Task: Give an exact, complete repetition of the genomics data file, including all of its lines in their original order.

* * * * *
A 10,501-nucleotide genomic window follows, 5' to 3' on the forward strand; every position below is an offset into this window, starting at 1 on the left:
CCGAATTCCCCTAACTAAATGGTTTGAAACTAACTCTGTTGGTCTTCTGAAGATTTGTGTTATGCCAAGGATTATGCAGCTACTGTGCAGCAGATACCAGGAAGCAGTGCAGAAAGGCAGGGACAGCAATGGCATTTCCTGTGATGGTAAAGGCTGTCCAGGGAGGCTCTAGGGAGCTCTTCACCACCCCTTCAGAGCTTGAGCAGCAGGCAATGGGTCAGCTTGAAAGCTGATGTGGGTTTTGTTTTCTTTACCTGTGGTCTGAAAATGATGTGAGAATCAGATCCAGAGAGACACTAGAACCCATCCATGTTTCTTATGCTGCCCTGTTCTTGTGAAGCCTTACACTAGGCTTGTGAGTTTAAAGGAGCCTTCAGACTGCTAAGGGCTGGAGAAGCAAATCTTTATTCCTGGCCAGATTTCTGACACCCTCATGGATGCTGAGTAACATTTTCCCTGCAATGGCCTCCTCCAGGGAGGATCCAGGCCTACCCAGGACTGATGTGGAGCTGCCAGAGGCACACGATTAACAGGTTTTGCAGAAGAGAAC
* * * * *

A 10,501-nucleotide genomic window follows, 5' to 3' on the forward strand; every position below is an offset into this window, starting at 1 on the left:
CCGAATTCCCCTAACTAAATGGTTTGAAACTAACTCTGTTGGTCTTCTGAAGATTTGTGTTATGCCAAGGATTATGCAGCTACTGTGCAGCAGATACCAGGAAGCAGTGCAGAAAGGCAGGGACAGCAATGGCATTTCCTGTGATGGTAAAGGCTGTCCAGGGAGGCTCTAGGGAGCTCTTCACCACCCCTTCAGAGCTTGAGCAGCAGGCAATGGGTCAGCTTGAAAGCTGATGTGGGTTTTGTTTTCTTTACCTGTGGTCTGAAAATGATGTGAGAATCAGATCCAGAGAGACACTAGAACCCATCCATGTTTCTTATGCTGCCCTGTTCTTGTGAAGCCTTACACTAGGCTTGTGAGTTTAAAGGAGCCTTCAGACTGCTAAGGGCTGGAGAAGCAAATCTTTATTCCTGGCCAGATTTCTGACACCCTCATGGATGCTGAGTAACATTTTCCCTGCAATGGCCTCCTCCAGGGAGGATCCAGGCCTACCCAGGACTGATGTGGAGCTGCCAGAGGCACACGATTAACAGGTTTTGCAGAAGAGAAC